Once upon a time, Michele Carlo could be seen around town as performance artist and burlesque MC Carmen Mofongo, a persona with the tagline ‘New York City’s One and Only Latin Lady With Stuff on Her Head.’ Tonight, at The Tank on West 46th Street, it will be just Carlo, performing her one-woman show There Goes the Neighborhood.
The performance is part of Solo Week: REDUX, a Feb. 12-14 encore series that brings together “some of the best faces in the NYC storytelling scene.” Carlo was inspired to flesh out her nascent show about Brooklyn gentrification by a May 31, 2015 op-ed in the New York Daily News. Written by architectural historian Francis Morronne, the piece was headlined “No, New York City Is Not Losing Its Soul: What the Anti-Gentrification Handwringers Fail to Understand About the City’s Past, Present and Future.”
While writing that [2015 letter], my thoughts flashed back to a frantic apartment search a couple of years before, when I overheard a conversation in which one newcomer referred to the native New Yorkers remaining on her street as “the leftovers.” I filed those words away when I heard them under “what can you do,” but as I kept coming back to them after my letter ran I realized there was something I could do: I wrote There Goes the Neighborhood, a show about the gentrification of a Brooklyn neighborhood from the point of view of four different inhabitants of it.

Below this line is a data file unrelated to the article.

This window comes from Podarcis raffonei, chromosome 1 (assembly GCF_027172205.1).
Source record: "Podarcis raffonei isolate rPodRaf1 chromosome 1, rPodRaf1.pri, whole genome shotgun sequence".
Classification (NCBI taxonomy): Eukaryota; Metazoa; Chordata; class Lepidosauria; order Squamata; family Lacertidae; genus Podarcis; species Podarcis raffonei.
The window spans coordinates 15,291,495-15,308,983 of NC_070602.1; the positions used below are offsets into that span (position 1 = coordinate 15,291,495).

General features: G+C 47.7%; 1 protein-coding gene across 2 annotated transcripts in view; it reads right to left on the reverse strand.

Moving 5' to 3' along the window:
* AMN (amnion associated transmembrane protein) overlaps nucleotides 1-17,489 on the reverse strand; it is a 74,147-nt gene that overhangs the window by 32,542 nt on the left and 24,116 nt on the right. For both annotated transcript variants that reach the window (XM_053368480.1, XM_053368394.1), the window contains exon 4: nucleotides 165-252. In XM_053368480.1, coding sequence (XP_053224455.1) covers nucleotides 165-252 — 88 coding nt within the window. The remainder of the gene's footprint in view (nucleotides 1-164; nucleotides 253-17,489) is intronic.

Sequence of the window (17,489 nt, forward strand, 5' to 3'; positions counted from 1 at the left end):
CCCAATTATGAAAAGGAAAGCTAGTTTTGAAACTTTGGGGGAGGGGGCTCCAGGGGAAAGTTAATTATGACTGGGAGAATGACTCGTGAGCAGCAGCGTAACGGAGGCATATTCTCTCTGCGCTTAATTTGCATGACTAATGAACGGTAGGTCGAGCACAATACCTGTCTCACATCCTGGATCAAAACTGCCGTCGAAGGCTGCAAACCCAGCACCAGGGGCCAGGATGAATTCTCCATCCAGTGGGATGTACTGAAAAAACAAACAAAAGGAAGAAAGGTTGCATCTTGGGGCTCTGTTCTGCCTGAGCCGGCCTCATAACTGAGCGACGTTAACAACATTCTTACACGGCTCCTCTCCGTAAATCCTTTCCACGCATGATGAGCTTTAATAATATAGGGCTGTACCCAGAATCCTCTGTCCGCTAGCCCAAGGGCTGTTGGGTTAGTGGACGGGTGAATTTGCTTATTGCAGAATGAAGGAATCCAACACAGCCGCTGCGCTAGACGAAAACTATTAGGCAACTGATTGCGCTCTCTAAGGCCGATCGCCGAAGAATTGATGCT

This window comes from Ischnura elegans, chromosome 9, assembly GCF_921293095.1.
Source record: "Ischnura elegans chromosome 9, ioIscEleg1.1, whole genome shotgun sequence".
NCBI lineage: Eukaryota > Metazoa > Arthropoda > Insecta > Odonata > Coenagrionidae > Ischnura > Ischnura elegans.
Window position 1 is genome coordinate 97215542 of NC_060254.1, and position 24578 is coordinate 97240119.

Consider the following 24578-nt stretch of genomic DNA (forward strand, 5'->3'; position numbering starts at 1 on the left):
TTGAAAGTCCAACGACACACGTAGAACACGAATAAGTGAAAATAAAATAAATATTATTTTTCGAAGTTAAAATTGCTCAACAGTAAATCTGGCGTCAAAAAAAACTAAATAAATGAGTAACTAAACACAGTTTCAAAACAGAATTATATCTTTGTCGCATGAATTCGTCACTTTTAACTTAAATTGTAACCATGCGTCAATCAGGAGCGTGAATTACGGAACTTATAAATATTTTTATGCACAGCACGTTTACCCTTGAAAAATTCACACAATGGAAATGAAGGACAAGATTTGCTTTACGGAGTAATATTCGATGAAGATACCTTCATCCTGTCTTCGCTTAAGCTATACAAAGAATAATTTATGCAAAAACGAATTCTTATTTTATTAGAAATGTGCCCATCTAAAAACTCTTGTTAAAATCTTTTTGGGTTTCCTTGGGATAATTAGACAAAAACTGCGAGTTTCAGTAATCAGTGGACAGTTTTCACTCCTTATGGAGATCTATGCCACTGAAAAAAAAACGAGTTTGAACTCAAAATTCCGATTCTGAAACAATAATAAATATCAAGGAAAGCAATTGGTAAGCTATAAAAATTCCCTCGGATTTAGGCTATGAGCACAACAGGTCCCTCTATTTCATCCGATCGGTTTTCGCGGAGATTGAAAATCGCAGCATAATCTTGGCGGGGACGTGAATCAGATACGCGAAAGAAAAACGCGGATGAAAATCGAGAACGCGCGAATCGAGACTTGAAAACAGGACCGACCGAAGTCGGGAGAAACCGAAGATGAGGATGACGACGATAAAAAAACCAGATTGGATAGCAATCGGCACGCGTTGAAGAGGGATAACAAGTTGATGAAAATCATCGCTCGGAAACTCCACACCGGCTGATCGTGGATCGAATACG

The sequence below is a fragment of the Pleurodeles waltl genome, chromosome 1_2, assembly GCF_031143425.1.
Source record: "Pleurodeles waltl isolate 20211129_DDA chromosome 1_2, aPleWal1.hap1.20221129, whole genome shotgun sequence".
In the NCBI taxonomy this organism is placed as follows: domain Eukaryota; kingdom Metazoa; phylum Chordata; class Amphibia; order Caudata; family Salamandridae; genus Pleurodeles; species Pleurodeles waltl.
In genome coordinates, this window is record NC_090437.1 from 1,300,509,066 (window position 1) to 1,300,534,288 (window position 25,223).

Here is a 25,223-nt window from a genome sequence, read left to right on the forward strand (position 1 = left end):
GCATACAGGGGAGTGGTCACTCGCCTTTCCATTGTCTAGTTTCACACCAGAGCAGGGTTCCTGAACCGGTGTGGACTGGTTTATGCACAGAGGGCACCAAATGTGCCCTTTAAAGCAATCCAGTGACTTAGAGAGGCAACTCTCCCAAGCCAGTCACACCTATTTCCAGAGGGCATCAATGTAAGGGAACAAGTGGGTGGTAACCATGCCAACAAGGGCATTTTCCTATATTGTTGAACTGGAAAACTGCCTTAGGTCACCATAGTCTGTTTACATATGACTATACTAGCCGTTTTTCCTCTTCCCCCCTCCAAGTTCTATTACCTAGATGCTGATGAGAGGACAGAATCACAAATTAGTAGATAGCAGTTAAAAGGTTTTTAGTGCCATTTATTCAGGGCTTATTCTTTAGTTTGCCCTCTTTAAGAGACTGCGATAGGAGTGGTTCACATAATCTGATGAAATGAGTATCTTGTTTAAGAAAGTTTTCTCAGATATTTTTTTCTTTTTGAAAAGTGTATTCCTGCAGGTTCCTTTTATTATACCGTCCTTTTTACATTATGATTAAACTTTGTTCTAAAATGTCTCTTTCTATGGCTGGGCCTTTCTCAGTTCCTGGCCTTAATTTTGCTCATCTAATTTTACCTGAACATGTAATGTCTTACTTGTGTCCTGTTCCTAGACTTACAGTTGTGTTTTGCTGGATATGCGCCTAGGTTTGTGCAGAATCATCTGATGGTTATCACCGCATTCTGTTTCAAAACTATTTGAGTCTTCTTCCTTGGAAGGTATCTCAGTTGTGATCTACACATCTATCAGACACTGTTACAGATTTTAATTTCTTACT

It’s a show for all of us – leftovers and transplants – who’ve given their love, sweat and guts to make this city unique. For everyone who has worried about where they would “get” to live next. And for all the mom-and-pop small businesses that are our neighborhood’s anchors. For those of us here now who know that a future NYC filled with branded luxury towers and big-box chain stores will no longer be our NYC. For the future inhabitants, and anyone curious about our city, so they will know those of us who lived in these neighborhoods and why we mattered.
Well said. Carlo will perform her show again March 23 at the City Lore Gallery in the East Village. And there couldn’t really be a better place than The Tank for a show like this. The non-profit’s mission is to support worthy local artists by providing the free performance space of a 62-seat black box theater.
[Image via: thetanknyc.org]